Alan Yentob follows the celebrated Turner Prize-winning British artist Chris Ofili as he creates a spectacular contemporary tapestry - The Caged Bird's Song.
Browse content similar to Chris Ofili - The Caged Bird's Song. Check below for episodes and series from the same categories and more!
Take this island like a dose of medicine
To heal your centuries of wandering
Find yourself here as if in a dream
Emerging from the mists of afternoon thunderstorms
Waterfalls pound your head into shape
Let the sea beat your longing out of you
But you sense spirits here
Restless spirits to whom no priest or pundit bid farewell
You have not forgotten them
Like the names of your ancestors
Strange names of disparate tongues from far-flung places
Let this island medicine intoxicate you
Let the liquor dance a spirit dance in your veins
It is Paradise lost
A paradise of loss
This is where you come to find yourself
This is where much has disappeared
Into the forest, into the cane fields
Among the lost things of this island, find yourself whole again.
For over a decade the British artist Chris Ofili
has made the Caribbean island of Trinidad his home.
For me, one of the attractive things about Trinidad is
it's still quite mysterious.
I've been there for 12 years
and it still feels like it's brand-new.
Completely starting again
From his explosive early works featuring riotous colours,
collage and, infamously, elephant dung,
Chris Ofili has always pushed the possibilities of painting.
But his time in Trinidad has been a creative rebirth.
There's so much of it and it's so powerful -
the density of the forest...
..the depth of the ocean...
..the beauty on the surface...
It's just a very kind of painterly island.
One of my challenges, it feels,
is to find a way to bring those elements together
and for them to coexist
but still be themselves,
still have that character.
His latest project attempts just this.
It's a remarkable collaboration, a giant tapestry,
almost three metres high and over seven metres wide,
that is centrepiece of a new Ofili exhibition
at the National Gallery in London.
Created alongside a team of master weavers,
it's taken nearly three years to complete.
The result is a magical piece
that weaves together the sights and sounds of Trinidad...
..with nods to both the classical world and, unexpectedly,
the Italian footballer Mario Balotelli.
And he's called it The Caged Bird's Song.
It brings to mind the idea of the question of sweetness of the song.
Is the sweeter song the song of the uncaged bird
or the song of the caged bird?
And what that really is asking about liberation and constraint
and how that could potentially relate to...
The story begins four and a half thousand miles away from Trinidad...
This former Victorian swimming baths is home to Dovecot Studios,
one of the world's leading creators of hand-woven tapestries.
Back in 2013, the studio was approached by the Clothworkers,
a London livery company with a rich textile history,
who were looking to make a bold new commission.
We were hoping for a contemporary, a modern, vibrant tapestry,
and we were looking for an established,
outstanding British artist.
Dovecot came up with a short list, and then,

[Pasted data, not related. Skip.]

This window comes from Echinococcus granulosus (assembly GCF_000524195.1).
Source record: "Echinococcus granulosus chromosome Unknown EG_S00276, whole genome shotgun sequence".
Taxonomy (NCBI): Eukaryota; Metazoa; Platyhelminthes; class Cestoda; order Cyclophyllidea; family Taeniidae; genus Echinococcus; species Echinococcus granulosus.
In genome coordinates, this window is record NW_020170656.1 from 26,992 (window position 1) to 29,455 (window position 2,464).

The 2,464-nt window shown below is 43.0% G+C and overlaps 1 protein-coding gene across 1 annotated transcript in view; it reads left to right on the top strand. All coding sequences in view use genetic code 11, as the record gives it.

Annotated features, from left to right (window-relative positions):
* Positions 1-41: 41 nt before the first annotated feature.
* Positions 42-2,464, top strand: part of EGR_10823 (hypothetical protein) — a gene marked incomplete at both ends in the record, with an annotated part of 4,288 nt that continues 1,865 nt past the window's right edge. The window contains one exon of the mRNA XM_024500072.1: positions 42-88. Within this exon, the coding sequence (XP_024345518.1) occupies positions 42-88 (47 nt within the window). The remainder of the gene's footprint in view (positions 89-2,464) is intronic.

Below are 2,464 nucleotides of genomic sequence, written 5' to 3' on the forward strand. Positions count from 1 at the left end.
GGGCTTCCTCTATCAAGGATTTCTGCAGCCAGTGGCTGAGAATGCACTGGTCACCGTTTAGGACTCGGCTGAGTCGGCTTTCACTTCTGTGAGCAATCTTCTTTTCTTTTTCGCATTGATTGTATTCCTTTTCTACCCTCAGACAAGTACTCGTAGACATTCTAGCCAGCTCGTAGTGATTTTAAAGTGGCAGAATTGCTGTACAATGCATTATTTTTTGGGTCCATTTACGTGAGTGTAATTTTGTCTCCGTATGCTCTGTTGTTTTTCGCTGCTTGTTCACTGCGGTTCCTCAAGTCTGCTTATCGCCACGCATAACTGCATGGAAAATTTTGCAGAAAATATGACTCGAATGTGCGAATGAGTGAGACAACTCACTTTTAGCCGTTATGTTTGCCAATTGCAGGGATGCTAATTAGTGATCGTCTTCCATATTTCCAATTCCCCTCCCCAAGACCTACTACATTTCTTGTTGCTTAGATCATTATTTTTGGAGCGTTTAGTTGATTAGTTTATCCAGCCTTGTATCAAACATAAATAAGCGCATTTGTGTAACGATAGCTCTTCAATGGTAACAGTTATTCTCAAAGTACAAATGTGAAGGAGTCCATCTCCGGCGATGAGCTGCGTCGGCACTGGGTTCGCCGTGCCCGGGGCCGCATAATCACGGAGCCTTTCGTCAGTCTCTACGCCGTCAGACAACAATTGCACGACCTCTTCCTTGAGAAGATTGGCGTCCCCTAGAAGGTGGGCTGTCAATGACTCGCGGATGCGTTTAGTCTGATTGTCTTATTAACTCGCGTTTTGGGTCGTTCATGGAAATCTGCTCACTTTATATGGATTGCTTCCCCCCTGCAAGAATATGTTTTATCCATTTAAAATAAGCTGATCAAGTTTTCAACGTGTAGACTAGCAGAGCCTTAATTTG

when we found that Chris was very keen to experiment outside his usual
field, to go in to tapestry, we were absolutely delighted.
The Clothworkers wrote and asked if I would consider making a tapestry
for their dining hall.
Which, to me, at the time, seemed like a commission.
Which is something that I would normally run away from
because I felt that the fear is that they would want to have a say in
what I produce.
Which, I think...
raised a level of anxiety that I didn't really want to take on.
So I think I sent back a number of, like, questions
and they were pretty much a list of things I wasn't going to do, like
I didn't want to see where it was going to go,
I didn't want to meet them.
and I didn't want to have a conversation about content.
That's rather brilliant!
On every front, you just nixed them.
Yeah, and they were like, "Yeah, that's no problem. No problem. No problem."
Then I got more suspicious.
I thought, no, now they've agreed to everything,
that means that they've got something up their sleeve.
The way that Chris works with colours really is fascinating,
and we thought that would very much fulfil the bill.
We wanted a Chris Ofili piece, we wanted him to be happy.
At home in Trinidad, Ofili created a vibrant design for the tapestry -
a triptych, painted - rather mischievously - in watercolour.
I thought about watercolour,
because the subject is pretty much about water and fluidity.
And I also thought it would be funny to see if the weavers could actually
weave... Water. ..water.
So I found myself making a watercolour
and trying to release the pigment even more,
and almost giggling at the fact that it was almost impossible for them to
There's no way they're going to be able to do this.
So... Let's just sit back and watch.
But when I came with the watercolour
and met them, they had a kind of solidity to them, and a confidence,
a creative confidence, about their own process.
Thankfully, they were really open to the challenge of it.
And also open to the mystery
as to whether or not they could achieve it.
For the weavers, it was a major undertaking.
To create a tapestry of this size